They've transformed Zaragoza – it's a modern miracle
Marcus Field explores the Spanish city as it prepares to open Expo 2008
Sunday 08 June 2008
There's so much silver and gold that at first it's hard to make out what I'm meant to be looking at. I'm inside the Basilica of the Pillar in Zaragoza and my guide is trying to point out the marble column that the Virgin Mary is said to have brought here for St James in AD40.
Finally I spot it, a small column a few feet high encased in silver and topped by a little statue of the Virgin. This pillar, which has stood in a church on this site since at least the ninth century, is now an object of pilgrimage for Catholics worldwide.
I don't believe in miracles, but this modest piece of marble seems to have brought luck to Zaragoza. This ancient settlement, 190 miles north-west of Barcelona, has survived sieges to become one of the richest and most beautiful cities in Spain.
It helps that Zaragoza sits in a fertile and strategic site along the river Ebro. The Romans founded the city in 14BC and it grew to become one of the most important urban centres in Hispania. The Roman street plan still defines the city's heart and you can visit the remains of the forum, baths and theatre.
From 714 to 1118 Zaragoza was part of an Islamic kingdom, the legacy of which includes an impressive palace – the Aljaferia – and the highly patterned Mudejar brickwork, which you can see in its finest form on the walls of the city's cathedral, St Salvador (known as La Seo).
Not surprisingly, these monumental buildings featured prominently in my plans. But I was also keen to try its famous food and wine. Aragon, of which it is the regional capital, has some of the best vineyards in Spain, and the city's celebrated tapas come in a mind-boggling variety. I was also excited about getting a sneak preview of Expo 2008, a three-month festival on the theme of water and sustainable development, which starts this Saturday on the banks of the Ebro.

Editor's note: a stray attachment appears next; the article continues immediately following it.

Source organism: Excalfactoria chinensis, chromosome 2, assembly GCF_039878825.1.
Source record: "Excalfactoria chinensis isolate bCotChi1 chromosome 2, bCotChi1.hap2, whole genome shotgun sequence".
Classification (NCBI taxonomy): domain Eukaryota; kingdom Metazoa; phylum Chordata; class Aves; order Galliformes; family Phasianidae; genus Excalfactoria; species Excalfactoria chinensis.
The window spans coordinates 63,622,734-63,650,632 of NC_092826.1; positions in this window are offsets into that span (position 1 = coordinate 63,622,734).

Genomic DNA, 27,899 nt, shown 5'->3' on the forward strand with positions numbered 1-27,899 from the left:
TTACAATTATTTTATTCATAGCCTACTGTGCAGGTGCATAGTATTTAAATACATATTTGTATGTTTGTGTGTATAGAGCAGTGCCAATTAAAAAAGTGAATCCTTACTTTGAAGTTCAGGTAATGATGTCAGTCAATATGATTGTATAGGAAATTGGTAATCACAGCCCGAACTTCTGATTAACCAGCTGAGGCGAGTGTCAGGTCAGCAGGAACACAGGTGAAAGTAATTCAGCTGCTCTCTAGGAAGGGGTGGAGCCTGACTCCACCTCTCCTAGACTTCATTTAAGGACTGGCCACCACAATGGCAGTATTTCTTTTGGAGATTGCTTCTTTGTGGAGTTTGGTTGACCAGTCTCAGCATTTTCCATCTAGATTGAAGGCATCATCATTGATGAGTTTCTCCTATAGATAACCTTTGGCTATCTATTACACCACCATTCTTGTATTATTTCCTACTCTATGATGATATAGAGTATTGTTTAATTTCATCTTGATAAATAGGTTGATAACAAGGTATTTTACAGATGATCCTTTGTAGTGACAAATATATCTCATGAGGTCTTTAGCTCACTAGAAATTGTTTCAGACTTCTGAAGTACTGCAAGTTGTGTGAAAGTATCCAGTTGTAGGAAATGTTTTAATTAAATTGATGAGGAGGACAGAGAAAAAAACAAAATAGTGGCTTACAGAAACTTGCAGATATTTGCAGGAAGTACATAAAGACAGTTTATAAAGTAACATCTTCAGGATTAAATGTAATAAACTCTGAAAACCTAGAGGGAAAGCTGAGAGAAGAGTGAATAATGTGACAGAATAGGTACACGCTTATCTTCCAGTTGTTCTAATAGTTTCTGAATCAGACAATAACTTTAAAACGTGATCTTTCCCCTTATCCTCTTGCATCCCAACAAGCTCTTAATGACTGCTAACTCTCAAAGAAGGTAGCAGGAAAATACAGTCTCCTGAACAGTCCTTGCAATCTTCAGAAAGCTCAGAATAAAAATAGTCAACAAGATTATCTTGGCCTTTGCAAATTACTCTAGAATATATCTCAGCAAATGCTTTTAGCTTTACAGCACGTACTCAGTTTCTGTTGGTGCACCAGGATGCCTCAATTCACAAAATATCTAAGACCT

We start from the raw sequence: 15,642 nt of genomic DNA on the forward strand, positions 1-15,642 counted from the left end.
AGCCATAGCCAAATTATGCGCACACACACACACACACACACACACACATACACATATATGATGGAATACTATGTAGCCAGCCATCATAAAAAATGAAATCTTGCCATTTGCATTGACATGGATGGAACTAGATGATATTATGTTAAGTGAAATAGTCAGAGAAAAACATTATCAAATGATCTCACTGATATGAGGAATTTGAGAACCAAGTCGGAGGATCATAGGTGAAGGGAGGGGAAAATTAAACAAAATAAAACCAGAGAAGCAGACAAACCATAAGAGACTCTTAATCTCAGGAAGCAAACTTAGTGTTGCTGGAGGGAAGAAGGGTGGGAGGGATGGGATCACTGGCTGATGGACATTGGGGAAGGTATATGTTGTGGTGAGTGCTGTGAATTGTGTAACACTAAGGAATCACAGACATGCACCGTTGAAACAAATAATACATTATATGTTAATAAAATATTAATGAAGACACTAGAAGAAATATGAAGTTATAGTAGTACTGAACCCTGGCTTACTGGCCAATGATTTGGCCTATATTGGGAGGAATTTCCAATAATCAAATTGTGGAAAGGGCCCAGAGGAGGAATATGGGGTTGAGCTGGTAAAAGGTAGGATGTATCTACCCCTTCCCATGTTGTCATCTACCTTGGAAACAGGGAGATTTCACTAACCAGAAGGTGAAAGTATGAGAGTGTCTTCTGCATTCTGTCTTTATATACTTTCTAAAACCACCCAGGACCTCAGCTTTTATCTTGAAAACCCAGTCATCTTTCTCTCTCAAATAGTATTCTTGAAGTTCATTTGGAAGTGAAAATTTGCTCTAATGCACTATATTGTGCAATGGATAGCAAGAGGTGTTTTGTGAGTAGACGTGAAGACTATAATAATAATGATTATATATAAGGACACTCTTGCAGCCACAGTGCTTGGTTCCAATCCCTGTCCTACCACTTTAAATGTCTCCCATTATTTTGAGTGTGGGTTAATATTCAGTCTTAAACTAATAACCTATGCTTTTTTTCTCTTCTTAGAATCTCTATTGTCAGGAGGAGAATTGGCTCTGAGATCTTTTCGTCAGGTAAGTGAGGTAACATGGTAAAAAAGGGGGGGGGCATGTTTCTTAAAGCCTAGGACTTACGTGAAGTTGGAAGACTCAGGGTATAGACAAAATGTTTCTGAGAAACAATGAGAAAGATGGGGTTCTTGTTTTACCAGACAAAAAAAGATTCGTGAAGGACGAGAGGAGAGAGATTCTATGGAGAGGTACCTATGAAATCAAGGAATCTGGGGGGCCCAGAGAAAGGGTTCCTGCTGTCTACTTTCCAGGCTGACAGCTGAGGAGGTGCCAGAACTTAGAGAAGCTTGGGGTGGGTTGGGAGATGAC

There is an easy walking route between the cathedral square and El Tubo, an area of tightly packed narrow streets where you can find all the best places to eat and drink. Bodegas Almau, at Estebanes 10, is a good place to try a prized wine from Aragon's Carinena region and the bar's specialities of cured anchovy or goat's cheese. One of the most atmospheric places I found was Bodeguilla de la Santa Cruz, at Santa Cruz 3, with its series of cosy little rooms.
The next day I took the 20-minute walk along the river to visit the Expo site. Here, 62 acres of riverbank accommodate displays on the theme of water from more than 100 countries. Most of the exhibits will be housed in a central building which snakes through the site. But it's the landmark-themed pavilions that stand out, the most startling is the bridge across the Ebro designed by the London-based architect Zaha Hadid.
Everything at the Expo has the highest green credentials: the buildings are energy efficient; water will be recycled; carrier bags are made of potato starch and the passenger boats will be solar powered. There will be lots of fun, too. There is a huge aquarium displaying life from five great rivers, while 3,400 shows are planned, including a nightly spectacle along the riverbank. Performers include Bob Dylan, who recorded the official Expo song.
But given the heat of the Spanish summer, perhaps the most popular part of the Expo will be the new water park. Here the waters have been diverted to create beaches and a stretch for white-water rafting.
After lunch I headed off to see the work of the city's most famous son, Francisco de Goya. You can see his early frescos in the cupolas of the Basilica and a complete set of his etchings in the Camon Aznar Museum. A project to build a Goya museum is under way.
During a second visit to the Basilica, I noticed two bombs hanging on the wall. They fell through the roof during the Spanish Civil War but failed to explode. The clean holes, one right through a Goya fresco, have been preserved as evidence of the miracle. Some people say the pilot defused the bombs in a fit of guilt, but I prefer to see it as just another example of this charming city's long and happy run of luck.
How to get there
Return flights to Zaragoza with Ryanair (0871 246 0000; www.ryanair.com) cost from £93. Marcus Field stayed at the NH Gran Hotel Zaragoza (00 34 976 221 901; www.nh-hotels.com), where doubles cost €222 per night.
For Simon Calder's prescription on how best to spend 48 Hours in Zaragoza, click here
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